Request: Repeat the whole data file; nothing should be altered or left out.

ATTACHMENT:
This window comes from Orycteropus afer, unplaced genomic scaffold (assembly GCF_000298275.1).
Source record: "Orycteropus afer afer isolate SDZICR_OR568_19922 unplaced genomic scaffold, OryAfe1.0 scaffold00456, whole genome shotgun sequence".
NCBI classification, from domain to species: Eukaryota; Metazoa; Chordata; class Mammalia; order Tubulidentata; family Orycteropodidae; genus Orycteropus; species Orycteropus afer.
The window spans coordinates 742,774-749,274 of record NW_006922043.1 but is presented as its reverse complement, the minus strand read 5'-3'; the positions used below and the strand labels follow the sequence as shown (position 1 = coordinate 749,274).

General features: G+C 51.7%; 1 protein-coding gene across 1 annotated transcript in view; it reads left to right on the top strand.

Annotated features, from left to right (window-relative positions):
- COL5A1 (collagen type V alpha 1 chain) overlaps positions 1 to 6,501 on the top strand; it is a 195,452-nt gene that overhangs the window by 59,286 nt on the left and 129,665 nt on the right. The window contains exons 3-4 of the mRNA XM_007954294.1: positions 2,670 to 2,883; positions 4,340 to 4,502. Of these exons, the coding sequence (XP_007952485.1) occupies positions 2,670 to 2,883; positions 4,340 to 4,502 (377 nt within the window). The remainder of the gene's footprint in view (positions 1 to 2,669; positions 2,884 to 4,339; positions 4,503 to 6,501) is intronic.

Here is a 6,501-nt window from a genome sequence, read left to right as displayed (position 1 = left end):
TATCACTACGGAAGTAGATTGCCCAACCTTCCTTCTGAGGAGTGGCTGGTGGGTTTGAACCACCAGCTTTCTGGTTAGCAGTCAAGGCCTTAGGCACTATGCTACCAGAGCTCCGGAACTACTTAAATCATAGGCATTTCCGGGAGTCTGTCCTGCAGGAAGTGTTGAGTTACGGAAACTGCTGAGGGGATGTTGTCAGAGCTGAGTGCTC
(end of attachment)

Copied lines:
This window comes from Orycteropus afer, unplaced genomic scaffold (assembly GCF_000298275.1).
Source record: "Orycteropus afer afer isolate SDZICR_OR568_19922 unplaced genomic scaffold, OryAfe1.0 scaffold00456, whole genome shotgun sequence".
NCBI classification, from domain to species: Eukaryota; Metazoa; Chordata; class Mammalia; order Tubulidentata; family Orycteropodidae; genus Orycteropus; species Orycteropus afer.
The window spans coordinates 742,774-749,274 of record NW_006922043.1 but is presented as its reverse complement, the minus strand read 5'-3'; the positions used below and the strand labels follow the sequence as shown (position 1 = coordinate 749,274).

General features: G+C 51.7%; 1 protein-coding gene across 1 annotated transcript in view; it reads left to right on the top strand.

Annotated features, from left to right (window-relative positions):
- COL5A1 (collagen type V alpha 1 chain) overlaps positions 1 to 6,501 on the top strand; it is a 195,452-nt gene that overhangs the window by 59,286 nt on the left and 129,665 nt on the right. The window contains exons 3-4 of the mRNA XM_007954294.1: positions 2,670 to 2,883; positions 4,340 to 4,502. Of these exons, the coding sequence (XP_007952485.1) occupies positions 2,670 to 2,883; positions 4,340 to 4,502 (377 nt within the window). The remainder of the gene's footprint in view (positions 1 to 2,669; positions 2,884 to 4,339; positions 4,503 to 6,501) is intronic.

Here is a 6,501-nt window from a genome sequence, read left to right as displayed (position 1 = left end):
TATCACTACGGAAGTAGATTGCCCAACCTTCCTTCTGAGGAGTGGCTGGTGGGTTTGAACCACCAGCTTTCTGGTTAGCAGTCAAGGCCTTAGGCACTATGCTACCAGAGCTCCGGAACTACTTAAATCATAGGCATTTCCGGGAGTCTGTCCTGCAGGAAGTGTTGAGTTACGGAAACTGCTGAGGGGATGTTGTCAGAGCTGAGTGCTC